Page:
2006 Volume 32 Issue 10 Pages 1038-1043
As many asthma patients suffer from asthma for long periods of time, we considered what pharmacists can do to help them lead a life free of asthma attacks in which they have a high QOL and autonomy.
With this in mind, we established Japan's first “Asthma Pharmaceutical Care Clinic for Outpatients”. Our subjects for counseling at the clinic were new patients with bronchial asthma who were scheduled to begin treatment using a metered dose inhaler or dry powdered inhaler and patients who were undergoing treatment but in whom there had been no improvement in symptoms. At the clinic, the pharmacist identifies problems in the inhalation treatment by questioning the patient and based on the responses, provides instruction on the proper use inhalers so that such problems are avoided.
More than 70% of the 116 patients who visited our pharmaceutical care clinic between July 2001 and March 2004 did not understand what asthma is, or why it is treated with an inhaler. In addition, they were not using inhalers correctly. Initial counseling significantly increased their level of understanding and it was further increased through repeated counseling. Our counseling maintained PEF scores at high levels for over two years.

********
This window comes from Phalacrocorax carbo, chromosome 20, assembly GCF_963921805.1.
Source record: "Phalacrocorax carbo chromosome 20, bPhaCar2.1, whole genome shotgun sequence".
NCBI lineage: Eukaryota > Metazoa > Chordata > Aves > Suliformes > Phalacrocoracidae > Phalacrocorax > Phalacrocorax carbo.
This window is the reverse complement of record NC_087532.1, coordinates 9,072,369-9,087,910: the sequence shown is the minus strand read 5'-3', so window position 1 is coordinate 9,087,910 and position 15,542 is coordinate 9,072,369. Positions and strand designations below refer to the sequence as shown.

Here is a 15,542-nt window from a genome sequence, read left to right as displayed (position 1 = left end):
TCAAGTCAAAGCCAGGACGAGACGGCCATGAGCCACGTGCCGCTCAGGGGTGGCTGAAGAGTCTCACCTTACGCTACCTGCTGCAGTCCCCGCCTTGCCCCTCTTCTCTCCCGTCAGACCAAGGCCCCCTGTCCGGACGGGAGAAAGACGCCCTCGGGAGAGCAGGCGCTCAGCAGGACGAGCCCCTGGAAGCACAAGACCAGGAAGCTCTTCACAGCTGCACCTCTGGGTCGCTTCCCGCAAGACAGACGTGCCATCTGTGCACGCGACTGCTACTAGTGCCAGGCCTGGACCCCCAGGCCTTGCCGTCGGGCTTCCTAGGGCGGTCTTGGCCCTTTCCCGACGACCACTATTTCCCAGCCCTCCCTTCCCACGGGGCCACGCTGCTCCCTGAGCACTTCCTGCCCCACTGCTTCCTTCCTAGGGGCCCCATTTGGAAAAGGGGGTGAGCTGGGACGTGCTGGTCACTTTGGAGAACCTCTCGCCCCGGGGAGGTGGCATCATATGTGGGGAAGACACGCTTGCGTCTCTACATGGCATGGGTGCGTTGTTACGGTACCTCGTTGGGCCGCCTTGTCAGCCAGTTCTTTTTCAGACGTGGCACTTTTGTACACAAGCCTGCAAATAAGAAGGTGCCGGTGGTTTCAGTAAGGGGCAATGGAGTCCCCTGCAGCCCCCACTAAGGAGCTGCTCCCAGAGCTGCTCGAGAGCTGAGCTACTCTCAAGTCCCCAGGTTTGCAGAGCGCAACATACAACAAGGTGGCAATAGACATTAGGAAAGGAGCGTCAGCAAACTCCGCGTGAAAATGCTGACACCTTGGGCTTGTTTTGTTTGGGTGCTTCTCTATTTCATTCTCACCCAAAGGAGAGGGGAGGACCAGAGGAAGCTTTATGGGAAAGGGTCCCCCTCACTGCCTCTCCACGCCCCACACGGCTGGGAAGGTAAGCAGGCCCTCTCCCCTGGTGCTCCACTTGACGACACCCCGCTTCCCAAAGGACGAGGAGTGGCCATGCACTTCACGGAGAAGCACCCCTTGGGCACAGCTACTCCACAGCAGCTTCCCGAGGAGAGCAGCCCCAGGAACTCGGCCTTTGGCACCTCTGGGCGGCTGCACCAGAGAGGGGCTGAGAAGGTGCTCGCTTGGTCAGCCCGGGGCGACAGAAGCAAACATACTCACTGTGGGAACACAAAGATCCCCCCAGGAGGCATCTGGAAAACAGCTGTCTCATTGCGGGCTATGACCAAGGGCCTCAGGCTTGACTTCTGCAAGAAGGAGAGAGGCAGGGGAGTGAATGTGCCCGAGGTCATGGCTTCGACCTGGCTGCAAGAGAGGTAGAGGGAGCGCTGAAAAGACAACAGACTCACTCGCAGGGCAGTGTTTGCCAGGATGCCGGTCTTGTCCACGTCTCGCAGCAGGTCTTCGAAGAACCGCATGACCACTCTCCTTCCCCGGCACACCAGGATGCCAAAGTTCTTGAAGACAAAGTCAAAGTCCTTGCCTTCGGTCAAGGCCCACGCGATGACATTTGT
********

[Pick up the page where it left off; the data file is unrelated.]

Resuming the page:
The counseling pharmacists provided at the bronchial asthma pharmaceutical care clinic for outpatients not only ensured that patients were following the proper inhalation technique, it also gave them useful information on the pathophysiology of asthma and the pharmacology and toxicity of the medicines they use. We are convinced of its effectiveness and necessity.